appointed Clerk of the District Court of Maryland, and also an
auctioneer. He also engaged in commerce, when his business led him to
Cape Francois during the insurrection, and where he armed his crew,
and fought his way, to carry off some specie which he had secreted in
barrels of coffee.

On his return he was captured by a pirate, which called herself an
English privateer. Barney, however, was a bad prisoner, and with a
couple of his hands rose upon the buccaneers and captured their ship.
In this situation it was no time for Argus himself to sleep, with more
than an eye at a time. The Commodore slept only by day in an armed
chair on deck, with his sword between his legs, and pistols in his
belt, while his cook and boatswain, well armed, stood the watch at his
side. On another occasion, he was captured in the West Indies, by an
English frigate, where he received the usual British courtesies, and
he was tried in Jamaica for piracy, &c. It is needless to say that,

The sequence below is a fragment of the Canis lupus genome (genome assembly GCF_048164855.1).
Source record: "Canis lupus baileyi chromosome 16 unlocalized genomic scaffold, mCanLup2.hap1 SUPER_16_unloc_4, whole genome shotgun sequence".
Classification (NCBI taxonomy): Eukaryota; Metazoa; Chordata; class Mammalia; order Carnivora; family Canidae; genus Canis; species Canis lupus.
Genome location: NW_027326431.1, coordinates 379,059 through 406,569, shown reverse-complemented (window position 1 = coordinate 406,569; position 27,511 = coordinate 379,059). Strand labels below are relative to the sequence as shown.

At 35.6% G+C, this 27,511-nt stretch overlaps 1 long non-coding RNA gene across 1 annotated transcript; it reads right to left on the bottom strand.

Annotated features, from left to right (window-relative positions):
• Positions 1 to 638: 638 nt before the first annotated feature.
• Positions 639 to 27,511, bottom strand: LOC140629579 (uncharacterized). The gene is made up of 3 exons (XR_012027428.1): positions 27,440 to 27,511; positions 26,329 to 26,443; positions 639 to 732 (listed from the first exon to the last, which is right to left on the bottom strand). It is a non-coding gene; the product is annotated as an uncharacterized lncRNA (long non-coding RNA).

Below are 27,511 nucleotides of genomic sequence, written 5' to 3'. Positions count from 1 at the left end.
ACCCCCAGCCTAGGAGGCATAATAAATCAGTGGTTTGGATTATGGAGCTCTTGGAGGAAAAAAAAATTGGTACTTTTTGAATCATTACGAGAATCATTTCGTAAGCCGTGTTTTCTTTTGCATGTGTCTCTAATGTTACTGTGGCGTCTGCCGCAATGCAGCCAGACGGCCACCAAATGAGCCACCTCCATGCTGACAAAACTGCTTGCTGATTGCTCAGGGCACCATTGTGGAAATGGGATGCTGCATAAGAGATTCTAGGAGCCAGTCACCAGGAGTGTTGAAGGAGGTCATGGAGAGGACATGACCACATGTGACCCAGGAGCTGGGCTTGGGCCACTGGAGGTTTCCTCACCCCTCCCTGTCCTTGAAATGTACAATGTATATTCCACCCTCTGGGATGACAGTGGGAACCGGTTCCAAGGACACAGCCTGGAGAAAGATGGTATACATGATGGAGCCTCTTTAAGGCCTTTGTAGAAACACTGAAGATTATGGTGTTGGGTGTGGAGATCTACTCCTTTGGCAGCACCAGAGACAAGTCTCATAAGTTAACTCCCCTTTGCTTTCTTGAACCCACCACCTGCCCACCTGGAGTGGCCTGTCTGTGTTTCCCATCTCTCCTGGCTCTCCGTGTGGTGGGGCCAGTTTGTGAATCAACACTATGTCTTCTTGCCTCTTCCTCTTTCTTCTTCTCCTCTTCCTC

though in an enemy's country, he was acquitted by acclamation. This
accusation originated with the commander of the frigate, who, however,
prudently kept out of sight; though an officer in the same frigate,
expressed at a Coffee House, a desire to meet Barney, without knowing
that he was present, that he might have an opportunity to settle
accounts with the rascal. The rascal bestowed upon the officer the
compliments that were usual on such an occasion, and tweaked that part
of his head that is so prominent in an elephant.

We cannot follow the Commodore through his subsequent fortunes and
adventures. In France he received the hug fraternal of the President
of the Convention, and the commission of Captain of the highest grade
in the Navy. He fitted out several vessels of his own to harass the
British trade, in which he was very successful. He received the
command of two frigates, which were almost wrecked in a storm, though
he succeeded in saving them. In the last war, his services are more
immediately in our memories.